How Much of What We Know is Wrong?

Thought provoking post by James Fallows looking at the Fort Hood shootings through the lens of what he’s seen as a journalist over time, and from the lens of how much of what is said to fill the immediate void turns out to be wrong. As he notes:

In the saturation coverage right after the events, the "expert" talking heads are compelled to offer theories about the causes and consequences. In the following days and weeks, newspapers and magazine will have their theories too. Looking back, we can see that all such efforts are futile. The shootings never mean anything. Forty years later, what did the Charles Whitman massacre "mean"?

And then:

The cable-news platoons tonight are offering all their theories and thought-drops. They’ve got to fill time. I wish they could stop. As the Vietnam-era saying went, Don’t mean nothing.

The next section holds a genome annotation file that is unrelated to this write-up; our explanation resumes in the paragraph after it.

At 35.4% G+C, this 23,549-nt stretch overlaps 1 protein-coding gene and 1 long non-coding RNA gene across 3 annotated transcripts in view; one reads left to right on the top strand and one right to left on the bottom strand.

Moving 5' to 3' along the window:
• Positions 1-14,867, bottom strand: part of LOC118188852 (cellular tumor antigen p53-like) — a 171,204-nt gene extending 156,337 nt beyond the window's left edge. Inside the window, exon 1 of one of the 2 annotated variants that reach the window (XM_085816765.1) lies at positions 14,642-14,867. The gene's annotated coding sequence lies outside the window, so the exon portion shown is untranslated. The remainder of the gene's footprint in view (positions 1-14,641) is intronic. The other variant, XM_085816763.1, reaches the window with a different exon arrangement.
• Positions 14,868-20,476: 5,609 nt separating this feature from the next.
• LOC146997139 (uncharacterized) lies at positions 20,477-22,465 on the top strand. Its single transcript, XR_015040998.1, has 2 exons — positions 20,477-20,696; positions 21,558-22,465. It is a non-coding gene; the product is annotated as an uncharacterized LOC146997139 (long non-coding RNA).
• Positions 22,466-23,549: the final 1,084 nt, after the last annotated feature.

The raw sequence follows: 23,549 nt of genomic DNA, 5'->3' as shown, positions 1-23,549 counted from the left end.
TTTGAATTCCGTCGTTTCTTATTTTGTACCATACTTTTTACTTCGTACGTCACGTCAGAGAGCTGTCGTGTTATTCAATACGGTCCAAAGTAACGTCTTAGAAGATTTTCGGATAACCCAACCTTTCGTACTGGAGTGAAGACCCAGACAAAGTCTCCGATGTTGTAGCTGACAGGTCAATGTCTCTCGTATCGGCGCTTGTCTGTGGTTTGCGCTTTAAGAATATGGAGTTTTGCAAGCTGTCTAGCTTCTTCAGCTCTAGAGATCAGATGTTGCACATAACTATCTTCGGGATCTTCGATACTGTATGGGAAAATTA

Previous research has shown that even when presented with evidence, people tend to remember and believe as true the first set of things they hear about an event or incident. Over time, as media has evolved to deliver news (and increasingly opinion) at faster and faster rates the risk is that we live in separate worlds where we’ve lost common connection with whatever might be true. It’s easy to point fingers at the media and say “stop,” but the reality is that the world is moving faster, and we all have to develop better skills at parsing what is true. And why not….the talking heads should stop until they know what they are talking about. 🙂

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